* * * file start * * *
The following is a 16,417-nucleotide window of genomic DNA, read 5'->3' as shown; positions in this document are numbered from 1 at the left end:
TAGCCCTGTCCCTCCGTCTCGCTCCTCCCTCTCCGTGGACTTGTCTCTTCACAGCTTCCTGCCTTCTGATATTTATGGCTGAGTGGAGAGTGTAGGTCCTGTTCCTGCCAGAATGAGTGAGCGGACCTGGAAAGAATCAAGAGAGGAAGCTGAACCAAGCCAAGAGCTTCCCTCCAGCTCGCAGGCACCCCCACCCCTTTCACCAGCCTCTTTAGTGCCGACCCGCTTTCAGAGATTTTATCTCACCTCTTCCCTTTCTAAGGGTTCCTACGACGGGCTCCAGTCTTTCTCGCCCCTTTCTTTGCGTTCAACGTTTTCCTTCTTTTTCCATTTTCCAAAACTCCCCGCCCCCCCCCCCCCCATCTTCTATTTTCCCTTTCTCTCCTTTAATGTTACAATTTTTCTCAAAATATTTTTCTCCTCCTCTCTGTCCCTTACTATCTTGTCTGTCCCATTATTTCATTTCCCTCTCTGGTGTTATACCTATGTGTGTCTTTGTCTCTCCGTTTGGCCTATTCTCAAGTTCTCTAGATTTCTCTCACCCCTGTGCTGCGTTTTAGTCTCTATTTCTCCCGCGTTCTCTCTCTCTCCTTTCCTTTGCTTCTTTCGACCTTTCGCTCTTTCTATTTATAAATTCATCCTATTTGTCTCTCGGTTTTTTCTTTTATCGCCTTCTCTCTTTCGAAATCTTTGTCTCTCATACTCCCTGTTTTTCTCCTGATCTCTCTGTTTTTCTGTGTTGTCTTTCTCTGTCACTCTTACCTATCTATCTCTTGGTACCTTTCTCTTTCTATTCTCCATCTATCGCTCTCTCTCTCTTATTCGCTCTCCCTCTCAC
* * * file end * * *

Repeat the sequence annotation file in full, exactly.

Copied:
The following is a 16,417-nucleotide window of genomic DNA, read 5'->3' as shown; positions in this document are numbered from 1 at the left end:
TAGCCCTGTCCCTCCGTCTCGCTCCTCCCTCTCCGTGGACTTGTCTCTTCACAGCTTCCTGCCTTCTGATATTTATGGCTGAGTGGAGAGTGTAGGTCCTGTTCCTGCCAGAATGAGTGAGCGGACCTGGAAAGAATCAAGAGAGGAAGCTGAACCAAGCCAAGAGCTTCCCTCCAGCTCGCAGGCACCCCCACCCCTTTCACCAGCCTCTTTAGTGCCGACCCGCTTTCAGAGATTTTATCTCACCTCTTCCCTTTCTAAGGGTTCCTACGACGGGCTCCAGTCTTTCTCGCCCCTTTCTTTGCGTTCAACGTTTTCCTTCTTTTTCCATTTTCCAAAACTCCCCGCCCCCCCCCCCCCCATCTTCTATTTTCCCTTTCTCTCCTTTAATGTTACAATTTTTCTCAAAATATTTTTCTCCTCCTCTCTGTCCCTTACTATCTTGTCTGTCCCATTATTTCATTTCCCTCTCTGGTGTTATACCTATGTGTGTCTTTGTCTCTCCGTTTGGCCTATTCTCAAGTTCTCTAGATTTCTCTCACCCCTGTGCTGCGTTTTAGTCTCTATTTCTCCCGCGTTCTCTCTCTCTCCTTTCCTTTGCTTCTTTCGACCTTTCGCTCTTTCTATTTATAAATTCATCCTATTTGTCTCTCGGTTTTTTCTTTTATCGCCTTCTCTCTTTCGAAATCTTTGTCTCTCATACTCCCTGTTTTTCTCCTGATCTCTCTGTTTTTCTGTGTTGTCTTTCTCTGTCACTCTTACCTATCTATCTCTTGGTACCTTTCTCTTTCTATTCTCCATCTATCGCTCTCTCTCTCTTATTCGCTCTCCCTCTCAC